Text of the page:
Faith Learning Integration

1679 Words 7 Pages
The integration of faith and learning has been a “popular” discussion topic at Christian colleges across the country. The word popular has been placed in quotes here because, for many Christian students, the discussion faith and learning integration has been the source of much confusion and stress. This stems from an erroneous belief that one cannot coexist with the other. In essence, students feel that their faith would be undermined if science had explanations for the many beliefs they had about the natural world. For example, if in science class, students learn that rainbows are a natural phenomenon created independently of God then that would somehow lesson the impact that the Bible had in explaining this event as described in Genesis 9:16-17. …show more content…
Entire courses are devoted to helping students examine how their major area of study can be integrated with their faith. Students are required to write extensive papers analyzing how to integrate faith and learning and discuss major issues during class. The importance of faith-learning integration extends to professors applying for tenure, as they are required to submit an integration project as part of their tenure and promotion portfolio. Aside from getting a good grade in class or attaining job security, the integration of faith and learning is absolutely necessary for the Christian who wants to live in this world and engage with the culture in a healthy way as described in Romans …show more content…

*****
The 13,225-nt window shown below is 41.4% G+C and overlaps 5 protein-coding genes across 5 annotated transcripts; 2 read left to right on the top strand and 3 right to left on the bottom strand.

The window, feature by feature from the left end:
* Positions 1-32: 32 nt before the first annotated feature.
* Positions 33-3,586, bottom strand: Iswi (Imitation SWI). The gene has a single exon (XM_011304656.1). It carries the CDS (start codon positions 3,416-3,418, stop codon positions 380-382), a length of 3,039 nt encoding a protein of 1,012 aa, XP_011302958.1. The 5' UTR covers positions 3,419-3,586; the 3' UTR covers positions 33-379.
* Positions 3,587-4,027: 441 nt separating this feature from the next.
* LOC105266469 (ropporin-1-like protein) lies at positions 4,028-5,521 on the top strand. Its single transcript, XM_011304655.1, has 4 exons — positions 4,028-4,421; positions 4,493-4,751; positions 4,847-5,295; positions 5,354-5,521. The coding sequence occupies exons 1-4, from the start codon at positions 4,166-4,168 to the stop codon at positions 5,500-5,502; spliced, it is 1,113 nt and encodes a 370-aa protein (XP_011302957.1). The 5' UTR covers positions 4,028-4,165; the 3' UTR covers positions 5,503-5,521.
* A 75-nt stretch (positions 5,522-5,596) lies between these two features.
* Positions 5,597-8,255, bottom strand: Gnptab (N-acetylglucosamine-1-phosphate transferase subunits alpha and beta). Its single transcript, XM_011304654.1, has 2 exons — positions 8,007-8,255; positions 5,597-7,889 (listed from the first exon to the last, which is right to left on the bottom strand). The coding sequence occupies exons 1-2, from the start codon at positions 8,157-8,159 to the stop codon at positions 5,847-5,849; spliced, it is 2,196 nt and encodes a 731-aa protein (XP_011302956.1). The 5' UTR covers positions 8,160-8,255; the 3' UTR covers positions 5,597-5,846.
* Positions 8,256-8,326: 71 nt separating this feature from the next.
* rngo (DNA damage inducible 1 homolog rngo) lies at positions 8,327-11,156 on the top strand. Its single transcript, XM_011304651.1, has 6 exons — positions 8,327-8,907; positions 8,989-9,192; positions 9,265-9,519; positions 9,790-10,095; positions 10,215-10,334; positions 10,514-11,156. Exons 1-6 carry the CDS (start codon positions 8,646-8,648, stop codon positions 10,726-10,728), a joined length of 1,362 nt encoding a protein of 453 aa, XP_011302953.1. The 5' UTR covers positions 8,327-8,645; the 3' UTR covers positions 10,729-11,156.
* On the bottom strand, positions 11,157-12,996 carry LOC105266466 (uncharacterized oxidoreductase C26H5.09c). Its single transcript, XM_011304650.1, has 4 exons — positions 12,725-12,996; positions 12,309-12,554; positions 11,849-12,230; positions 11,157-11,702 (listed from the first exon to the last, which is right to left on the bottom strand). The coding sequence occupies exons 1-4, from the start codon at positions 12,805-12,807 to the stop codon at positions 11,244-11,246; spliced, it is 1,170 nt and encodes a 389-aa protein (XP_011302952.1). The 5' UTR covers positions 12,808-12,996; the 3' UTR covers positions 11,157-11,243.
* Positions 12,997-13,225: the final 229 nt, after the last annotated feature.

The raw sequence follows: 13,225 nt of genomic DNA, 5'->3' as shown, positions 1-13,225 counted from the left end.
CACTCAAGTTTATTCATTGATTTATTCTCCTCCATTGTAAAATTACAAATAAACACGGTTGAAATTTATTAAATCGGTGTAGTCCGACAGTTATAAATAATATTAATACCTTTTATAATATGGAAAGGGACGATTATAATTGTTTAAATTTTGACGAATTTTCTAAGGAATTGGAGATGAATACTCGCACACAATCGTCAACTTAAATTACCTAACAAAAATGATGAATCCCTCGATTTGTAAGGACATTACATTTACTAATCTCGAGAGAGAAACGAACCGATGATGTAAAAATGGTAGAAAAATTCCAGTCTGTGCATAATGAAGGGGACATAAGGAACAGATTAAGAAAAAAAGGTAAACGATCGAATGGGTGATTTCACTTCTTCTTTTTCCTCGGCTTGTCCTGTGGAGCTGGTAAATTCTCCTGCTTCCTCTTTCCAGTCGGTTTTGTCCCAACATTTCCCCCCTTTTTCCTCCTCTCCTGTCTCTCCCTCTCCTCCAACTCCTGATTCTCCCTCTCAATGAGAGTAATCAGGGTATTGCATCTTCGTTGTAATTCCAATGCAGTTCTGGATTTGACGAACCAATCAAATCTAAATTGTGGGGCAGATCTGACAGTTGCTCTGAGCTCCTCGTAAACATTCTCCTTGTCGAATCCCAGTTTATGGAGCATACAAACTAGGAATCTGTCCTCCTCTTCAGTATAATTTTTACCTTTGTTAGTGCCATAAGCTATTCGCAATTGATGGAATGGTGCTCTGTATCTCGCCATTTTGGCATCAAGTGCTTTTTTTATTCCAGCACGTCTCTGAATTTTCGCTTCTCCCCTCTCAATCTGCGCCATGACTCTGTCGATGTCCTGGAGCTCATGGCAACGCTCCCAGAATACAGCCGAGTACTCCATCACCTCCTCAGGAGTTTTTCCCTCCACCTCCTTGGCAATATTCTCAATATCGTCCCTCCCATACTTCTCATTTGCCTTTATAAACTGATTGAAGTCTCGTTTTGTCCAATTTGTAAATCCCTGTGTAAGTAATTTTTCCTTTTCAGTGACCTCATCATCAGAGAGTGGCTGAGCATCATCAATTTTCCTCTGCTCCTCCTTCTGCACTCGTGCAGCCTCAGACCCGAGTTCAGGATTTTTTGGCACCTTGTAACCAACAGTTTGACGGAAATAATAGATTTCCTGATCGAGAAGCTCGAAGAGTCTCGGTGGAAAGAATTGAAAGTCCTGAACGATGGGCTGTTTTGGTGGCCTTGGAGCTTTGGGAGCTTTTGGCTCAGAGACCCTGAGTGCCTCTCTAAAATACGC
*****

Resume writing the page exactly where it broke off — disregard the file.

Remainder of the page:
Before I begin, it is important to first define psychology as the scientific study of human behavior and mental processes (Meyers, 2011). This definition, though short and succinct, implies that the psychology I speak about is based on empirical evidence as opposed to pseudoscience or what people derisively refer to ask “pop” psychology. Psychology as a science also implies that students must have a willingness and an ability to think critically about the claims regarding human thoughts, emotions, and behaviors. Psychology students need to have the skills in order to assess these claims and make objective judgments on the basis of evidence rather than personal testimony or any other forms of unsupported assertions no matter how convincing they may sound. This requires students to ask questions, define terms, analyze evidence, avoid emotional reasoning, consider alternative explanations, and tolerate uncertainty (Wade & Tavris,

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